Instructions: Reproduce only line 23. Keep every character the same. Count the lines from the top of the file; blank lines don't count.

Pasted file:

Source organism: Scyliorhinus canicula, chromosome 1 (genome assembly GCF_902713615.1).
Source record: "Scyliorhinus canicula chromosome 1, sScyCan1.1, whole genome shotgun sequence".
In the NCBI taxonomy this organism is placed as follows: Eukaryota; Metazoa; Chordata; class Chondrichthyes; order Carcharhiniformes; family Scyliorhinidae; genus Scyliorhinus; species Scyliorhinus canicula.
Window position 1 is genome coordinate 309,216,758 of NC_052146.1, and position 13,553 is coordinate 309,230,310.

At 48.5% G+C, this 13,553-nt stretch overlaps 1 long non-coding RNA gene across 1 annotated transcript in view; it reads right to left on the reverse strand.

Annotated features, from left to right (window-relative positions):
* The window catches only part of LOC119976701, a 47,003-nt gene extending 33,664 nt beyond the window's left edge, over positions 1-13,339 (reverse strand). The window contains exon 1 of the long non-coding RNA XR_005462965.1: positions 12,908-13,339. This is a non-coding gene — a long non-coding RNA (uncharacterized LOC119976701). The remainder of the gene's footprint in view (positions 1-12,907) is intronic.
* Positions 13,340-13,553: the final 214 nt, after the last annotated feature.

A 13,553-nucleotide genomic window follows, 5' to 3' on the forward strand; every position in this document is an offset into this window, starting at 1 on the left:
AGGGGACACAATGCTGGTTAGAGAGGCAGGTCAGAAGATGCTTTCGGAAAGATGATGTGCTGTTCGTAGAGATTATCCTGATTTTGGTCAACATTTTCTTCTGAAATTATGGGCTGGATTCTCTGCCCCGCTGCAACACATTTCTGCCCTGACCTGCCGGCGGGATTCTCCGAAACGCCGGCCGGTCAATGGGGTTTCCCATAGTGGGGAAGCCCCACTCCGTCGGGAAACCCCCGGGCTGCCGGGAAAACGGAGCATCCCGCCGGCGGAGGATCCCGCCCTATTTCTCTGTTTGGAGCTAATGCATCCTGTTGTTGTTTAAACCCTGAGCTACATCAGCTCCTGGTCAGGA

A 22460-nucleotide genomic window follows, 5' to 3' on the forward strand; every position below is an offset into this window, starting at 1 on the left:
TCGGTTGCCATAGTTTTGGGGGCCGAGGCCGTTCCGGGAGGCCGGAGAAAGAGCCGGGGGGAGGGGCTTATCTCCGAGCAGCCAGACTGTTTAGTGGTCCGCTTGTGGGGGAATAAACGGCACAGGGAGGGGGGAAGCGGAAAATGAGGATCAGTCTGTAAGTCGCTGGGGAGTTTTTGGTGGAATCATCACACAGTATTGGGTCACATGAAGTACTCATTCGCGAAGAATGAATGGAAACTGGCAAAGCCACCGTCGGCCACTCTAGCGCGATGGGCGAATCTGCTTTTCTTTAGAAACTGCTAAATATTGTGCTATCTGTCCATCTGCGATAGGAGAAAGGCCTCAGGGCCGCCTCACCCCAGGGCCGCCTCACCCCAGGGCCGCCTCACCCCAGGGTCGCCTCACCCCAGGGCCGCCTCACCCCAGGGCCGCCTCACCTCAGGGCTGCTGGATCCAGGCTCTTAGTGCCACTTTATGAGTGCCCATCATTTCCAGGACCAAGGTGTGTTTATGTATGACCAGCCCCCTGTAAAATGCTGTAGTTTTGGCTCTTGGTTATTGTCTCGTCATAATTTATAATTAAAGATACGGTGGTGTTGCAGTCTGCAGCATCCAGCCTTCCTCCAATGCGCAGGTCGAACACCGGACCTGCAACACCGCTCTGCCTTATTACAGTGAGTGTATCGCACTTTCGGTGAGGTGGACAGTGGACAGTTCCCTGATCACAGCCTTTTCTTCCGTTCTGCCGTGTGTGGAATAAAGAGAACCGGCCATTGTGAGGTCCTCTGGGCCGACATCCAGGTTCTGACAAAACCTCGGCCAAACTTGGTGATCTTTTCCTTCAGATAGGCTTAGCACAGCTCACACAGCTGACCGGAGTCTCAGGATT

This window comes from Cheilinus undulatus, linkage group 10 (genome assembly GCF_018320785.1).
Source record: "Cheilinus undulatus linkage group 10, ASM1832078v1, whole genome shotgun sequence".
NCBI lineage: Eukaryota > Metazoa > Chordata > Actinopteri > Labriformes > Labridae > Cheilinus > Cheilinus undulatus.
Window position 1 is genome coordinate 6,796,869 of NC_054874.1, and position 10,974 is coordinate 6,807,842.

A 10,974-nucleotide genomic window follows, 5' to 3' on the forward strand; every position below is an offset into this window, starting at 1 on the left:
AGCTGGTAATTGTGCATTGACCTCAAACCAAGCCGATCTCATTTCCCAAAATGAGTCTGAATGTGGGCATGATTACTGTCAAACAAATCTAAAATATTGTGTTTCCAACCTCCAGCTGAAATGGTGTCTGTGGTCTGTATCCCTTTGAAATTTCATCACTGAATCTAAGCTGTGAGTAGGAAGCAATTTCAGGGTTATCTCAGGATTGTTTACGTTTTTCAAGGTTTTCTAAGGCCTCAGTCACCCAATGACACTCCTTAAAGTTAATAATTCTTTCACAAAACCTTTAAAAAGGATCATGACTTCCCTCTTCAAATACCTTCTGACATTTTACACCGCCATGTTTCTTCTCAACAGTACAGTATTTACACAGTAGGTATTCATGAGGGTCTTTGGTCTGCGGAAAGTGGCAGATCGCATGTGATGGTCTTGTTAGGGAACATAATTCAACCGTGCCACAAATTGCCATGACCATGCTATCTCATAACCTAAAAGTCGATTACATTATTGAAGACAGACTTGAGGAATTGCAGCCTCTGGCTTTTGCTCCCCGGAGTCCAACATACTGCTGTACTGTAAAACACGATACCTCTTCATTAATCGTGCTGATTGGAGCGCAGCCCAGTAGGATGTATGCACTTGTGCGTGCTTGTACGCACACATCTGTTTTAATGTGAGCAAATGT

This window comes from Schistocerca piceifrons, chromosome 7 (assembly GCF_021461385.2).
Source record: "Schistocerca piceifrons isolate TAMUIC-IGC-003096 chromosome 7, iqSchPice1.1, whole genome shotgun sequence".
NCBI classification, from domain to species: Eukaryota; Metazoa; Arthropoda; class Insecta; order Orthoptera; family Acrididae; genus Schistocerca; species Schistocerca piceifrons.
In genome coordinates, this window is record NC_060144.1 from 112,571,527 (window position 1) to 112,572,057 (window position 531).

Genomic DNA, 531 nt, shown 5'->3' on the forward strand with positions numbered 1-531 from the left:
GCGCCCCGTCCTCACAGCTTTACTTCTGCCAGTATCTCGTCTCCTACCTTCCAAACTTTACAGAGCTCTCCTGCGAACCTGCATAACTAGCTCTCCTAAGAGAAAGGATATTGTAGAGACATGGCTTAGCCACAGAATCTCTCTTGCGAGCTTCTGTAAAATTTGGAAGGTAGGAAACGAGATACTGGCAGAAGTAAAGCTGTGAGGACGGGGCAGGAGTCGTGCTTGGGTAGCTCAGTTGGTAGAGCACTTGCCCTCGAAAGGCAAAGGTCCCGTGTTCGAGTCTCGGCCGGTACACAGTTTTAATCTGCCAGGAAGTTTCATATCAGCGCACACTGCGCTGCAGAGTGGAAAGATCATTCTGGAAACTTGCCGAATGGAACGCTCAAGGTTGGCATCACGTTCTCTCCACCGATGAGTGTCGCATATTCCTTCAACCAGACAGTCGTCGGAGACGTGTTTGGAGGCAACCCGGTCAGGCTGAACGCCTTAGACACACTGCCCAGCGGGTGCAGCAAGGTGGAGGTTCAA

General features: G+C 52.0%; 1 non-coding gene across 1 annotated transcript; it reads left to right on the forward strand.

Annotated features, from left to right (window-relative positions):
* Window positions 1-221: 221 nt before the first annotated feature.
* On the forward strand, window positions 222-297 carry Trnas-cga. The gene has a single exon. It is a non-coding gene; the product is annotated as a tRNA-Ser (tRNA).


Genomic DNA, 531 nt, shown 5'->3' on the forward strand with positions numbered 1-531 from the left: